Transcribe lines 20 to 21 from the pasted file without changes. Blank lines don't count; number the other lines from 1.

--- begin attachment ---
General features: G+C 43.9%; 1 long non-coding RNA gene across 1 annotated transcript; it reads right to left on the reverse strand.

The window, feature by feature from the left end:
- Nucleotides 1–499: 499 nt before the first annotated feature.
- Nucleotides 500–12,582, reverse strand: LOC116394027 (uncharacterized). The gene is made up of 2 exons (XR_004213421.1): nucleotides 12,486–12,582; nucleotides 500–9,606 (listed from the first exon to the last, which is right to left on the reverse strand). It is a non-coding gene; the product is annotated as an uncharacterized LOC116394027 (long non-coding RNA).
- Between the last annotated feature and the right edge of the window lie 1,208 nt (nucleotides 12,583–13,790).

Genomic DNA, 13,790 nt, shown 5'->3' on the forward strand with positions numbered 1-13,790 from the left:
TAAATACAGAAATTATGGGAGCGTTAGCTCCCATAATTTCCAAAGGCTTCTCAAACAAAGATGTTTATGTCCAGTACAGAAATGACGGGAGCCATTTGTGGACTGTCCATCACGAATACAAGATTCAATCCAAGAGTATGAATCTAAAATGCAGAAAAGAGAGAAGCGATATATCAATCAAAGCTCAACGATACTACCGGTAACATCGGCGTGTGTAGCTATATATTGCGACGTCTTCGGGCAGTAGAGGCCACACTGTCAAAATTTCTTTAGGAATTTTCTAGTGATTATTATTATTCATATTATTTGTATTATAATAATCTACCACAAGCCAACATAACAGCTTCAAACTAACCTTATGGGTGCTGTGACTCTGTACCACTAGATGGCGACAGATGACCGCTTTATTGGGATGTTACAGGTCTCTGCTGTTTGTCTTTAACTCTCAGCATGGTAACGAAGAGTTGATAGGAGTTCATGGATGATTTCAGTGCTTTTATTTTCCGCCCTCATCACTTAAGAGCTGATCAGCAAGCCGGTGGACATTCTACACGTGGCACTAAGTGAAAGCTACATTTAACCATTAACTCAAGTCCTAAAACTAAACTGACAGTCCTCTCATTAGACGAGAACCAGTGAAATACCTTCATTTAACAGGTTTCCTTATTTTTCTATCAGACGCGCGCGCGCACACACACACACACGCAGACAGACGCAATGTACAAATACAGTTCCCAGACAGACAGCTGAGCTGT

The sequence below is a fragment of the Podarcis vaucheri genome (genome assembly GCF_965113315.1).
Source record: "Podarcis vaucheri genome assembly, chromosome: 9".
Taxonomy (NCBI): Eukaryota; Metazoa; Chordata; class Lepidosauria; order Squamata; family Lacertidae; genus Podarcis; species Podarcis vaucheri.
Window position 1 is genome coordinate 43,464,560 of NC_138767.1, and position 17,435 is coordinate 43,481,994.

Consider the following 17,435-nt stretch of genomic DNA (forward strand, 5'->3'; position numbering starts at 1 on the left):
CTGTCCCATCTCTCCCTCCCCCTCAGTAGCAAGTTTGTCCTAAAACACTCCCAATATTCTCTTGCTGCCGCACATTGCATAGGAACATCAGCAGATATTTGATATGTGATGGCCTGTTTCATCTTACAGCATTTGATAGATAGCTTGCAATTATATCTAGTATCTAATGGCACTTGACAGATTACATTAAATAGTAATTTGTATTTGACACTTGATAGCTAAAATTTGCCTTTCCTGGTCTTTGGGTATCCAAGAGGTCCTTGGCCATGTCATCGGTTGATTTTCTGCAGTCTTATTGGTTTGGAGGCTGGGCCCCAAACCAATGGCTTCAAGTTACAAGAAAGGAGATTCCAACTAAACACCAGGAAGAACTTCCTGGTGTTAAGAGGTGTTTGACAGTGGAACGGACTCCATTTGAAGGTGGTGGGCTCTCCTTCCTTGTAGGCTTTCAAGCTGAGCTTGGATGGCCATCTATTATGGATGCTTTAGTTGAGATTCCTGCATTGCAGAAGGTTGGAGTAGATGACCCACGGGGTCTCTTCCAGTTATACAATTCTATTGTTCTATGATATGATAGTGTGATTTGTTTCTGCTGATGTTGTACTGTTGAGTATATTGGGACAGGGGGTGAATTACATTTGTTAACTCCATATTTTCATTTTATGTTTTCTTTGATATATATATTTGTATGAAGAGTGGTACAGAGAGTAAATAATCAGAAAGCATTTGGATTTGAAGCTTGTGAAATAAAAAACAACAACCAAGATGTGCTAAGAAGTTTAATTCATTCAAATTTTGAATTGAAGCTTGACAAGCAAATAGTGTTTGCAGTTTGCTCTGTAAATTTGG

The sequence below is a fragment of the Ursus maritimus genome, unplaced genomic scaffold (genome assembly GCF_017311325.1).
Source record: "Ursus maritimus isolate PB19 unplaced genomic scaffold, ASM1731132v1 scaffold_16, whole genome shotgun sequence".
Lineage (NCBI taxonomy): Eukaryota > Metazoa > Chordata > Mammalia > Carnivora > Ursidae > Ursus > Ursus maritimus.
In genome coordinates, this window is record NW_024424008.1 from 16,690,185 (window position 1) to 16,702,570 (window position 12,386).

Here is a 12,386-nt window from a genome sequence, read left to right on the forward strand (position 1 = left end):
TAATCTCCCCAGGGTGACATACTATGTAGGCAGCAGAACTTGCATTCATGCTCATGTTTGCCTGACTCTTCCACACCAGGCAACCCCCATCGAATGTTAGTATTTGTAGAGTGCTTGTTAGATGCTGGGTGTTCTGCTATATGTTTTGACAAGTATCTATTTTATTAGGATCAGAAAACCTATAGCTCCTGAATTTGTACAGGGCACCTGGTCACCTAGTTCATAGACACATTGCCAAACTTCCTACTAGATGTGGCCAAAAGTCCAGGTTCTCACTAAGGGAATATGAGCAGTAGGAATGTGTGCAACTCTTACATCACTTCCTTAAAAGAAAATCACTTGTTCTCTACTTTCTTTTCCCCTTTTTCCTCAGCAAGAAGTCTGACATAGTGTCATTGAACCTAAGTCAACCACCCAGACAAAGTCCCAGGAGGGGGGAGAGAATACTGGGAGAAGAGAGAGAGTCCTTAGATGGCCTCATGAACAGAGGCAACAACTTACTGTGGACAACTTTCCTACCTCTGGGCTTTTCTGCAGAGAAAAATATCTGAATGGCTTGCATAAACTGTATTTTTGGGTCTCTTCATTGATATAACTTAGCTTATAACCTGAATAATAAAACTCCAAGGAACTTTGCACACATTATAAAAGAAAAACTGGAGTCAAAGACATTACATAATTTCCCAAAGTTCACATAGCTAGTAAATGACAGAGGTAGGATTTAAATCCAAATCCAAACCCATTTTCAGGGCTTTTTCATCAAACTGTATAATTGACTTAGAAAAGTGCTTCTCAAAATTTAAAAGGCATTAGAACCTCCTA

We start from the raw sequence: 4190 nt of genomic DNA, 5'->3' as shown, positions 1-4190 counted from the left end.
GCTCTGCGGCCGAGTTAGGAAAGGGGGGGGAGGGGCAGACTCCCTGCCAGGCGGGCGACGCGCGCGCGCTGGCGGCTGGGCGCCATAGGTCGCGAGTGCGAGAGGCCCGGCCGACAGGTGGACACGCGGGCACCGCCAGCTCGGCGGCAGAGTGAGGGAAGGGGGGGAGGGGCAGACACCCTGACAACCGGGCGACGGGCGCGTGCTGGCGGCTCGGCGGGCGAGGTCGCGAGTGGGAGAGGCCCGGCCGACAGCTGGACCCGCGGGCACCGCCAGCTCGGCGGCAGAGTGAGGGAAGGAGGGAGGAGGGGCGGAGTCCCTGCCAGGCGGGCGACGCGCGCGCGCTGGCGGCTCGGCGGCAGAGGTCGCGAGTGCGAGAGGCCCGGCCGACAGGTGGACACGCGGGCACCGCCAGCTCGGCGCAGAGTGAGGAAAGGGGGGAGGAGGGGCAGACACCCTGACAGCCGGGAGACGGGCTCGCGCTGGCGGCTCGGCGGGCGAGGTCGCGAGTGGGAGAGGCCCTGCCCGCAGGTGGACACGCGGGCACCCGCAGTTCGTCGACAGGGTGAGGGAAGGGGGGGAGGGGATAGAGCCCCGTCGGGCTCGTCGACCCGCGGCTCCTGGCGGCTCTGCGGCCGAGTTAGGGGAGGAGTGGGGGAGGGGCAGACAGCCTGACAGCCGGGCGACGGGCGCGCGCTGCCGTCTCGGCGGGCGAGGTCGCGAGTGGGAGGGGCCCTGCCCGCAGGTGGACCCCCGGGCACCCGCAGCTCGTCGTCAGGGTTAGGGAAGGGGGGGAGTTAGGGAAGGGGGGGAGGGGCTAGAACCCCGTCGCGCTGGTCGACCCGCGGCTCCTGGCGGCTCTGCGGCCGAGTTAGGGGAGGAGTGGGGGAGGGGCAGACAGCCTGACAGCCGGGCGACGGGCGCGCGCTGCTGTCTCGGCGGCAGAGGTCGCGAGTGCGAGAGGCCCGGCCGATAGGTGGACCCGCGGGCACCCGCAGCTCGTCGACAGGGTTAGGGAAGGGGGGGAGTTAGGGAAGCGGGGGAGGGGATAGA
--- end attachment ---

We start from the raw sequence: 4190 nt of genomic DNA, 5'->3' as shown, positions 1-4190 counted from the left end.
GCTCTGCGGCCGAGTTAGGAAAGGGGGGGGAGGGGCAGACTCCCTGCCAGGCGGGCGACGCGCGCGCGCTGGCGGCTGGGCGCCATAGGTCGCGAGTGCGAGAGGCCCGGCCGACAGGTGGACACGCGGGCACCGCCAGCTCGGCGGCAGAGTGAGGGAAGGGGGGGAGGGGCAGACACCCTGACAACCGGGCGACGGGCGCGTGCTGGCGGCTCGGCGGGCGAGGTCGCGAGTGGGAGAGGCCCGGCCGACAGCTGGACCCGCGGGCACCGCCAGCTCGGCGGCAGAGTGAGGGAAGGAGGGAGGAGGGGCGGAGTCCCTGCCAGGCGGGCGACGCGCGCGCGCTGGCGGCTCGGCGGCAGAGGTCGCGAGTGCGAGAGGCCCGGCCGACAGGTGGACACGCGGGCACCGCCAGCTCGGCGCAGAGTGAGGAAAGGGGGGAGGAGGGGCAGACACCCTGACAGCCGGGAGACGGGCTCGCGCTGGCGGCTCGGCGGGCGAGGTCGCGAGTGGGAGAGGCCCTGCCCGCAGGTGGACACGCGGGCACCCGCAGTTCGTCGACAGGGTGAGGGAAGGGGGGGAGGGGATAGAGCCCCGTCGGGCTCGTCGACCCGCGGCTCCTGGCGGCTCTGCGGCCGAGTTAGGGGAGGAGTGGGGGAGGGGCAGACAGCCTGACAGCCGGGCGACGGGCGCGCGCTGCCGTCTCGGCGGGCGAGGTCGCGAGTGGGAGGGGCCCTGCCCGCAGGTGGACCCCCGGGCACCCGCAGCTCGTCGTCAGGGTTAGGGAAGGGGGGGAGTTAGGGAAGGGGGGGAGGGGCTAGAACCCCGTCGCGCTGGTCGACCCGCGGCTCCTGGCGGCTCTGCGGCCGAGTTAGGGGAGGAGTGGGGGAGGGGCAGACAGCCTGACAGCCGGGCGACGGGCGCGCGCTGCTGTCTCGGCGGCAGAGGTCGCGAGTGCGAGAGGCCCGGCCGATAGGTGGACCCGCGGGCACCCGCAGCTCGTCGACAGGGTTAGGGAAGGGGGGGAGTTAGGGAAGCGGGGGAGGGGATAGA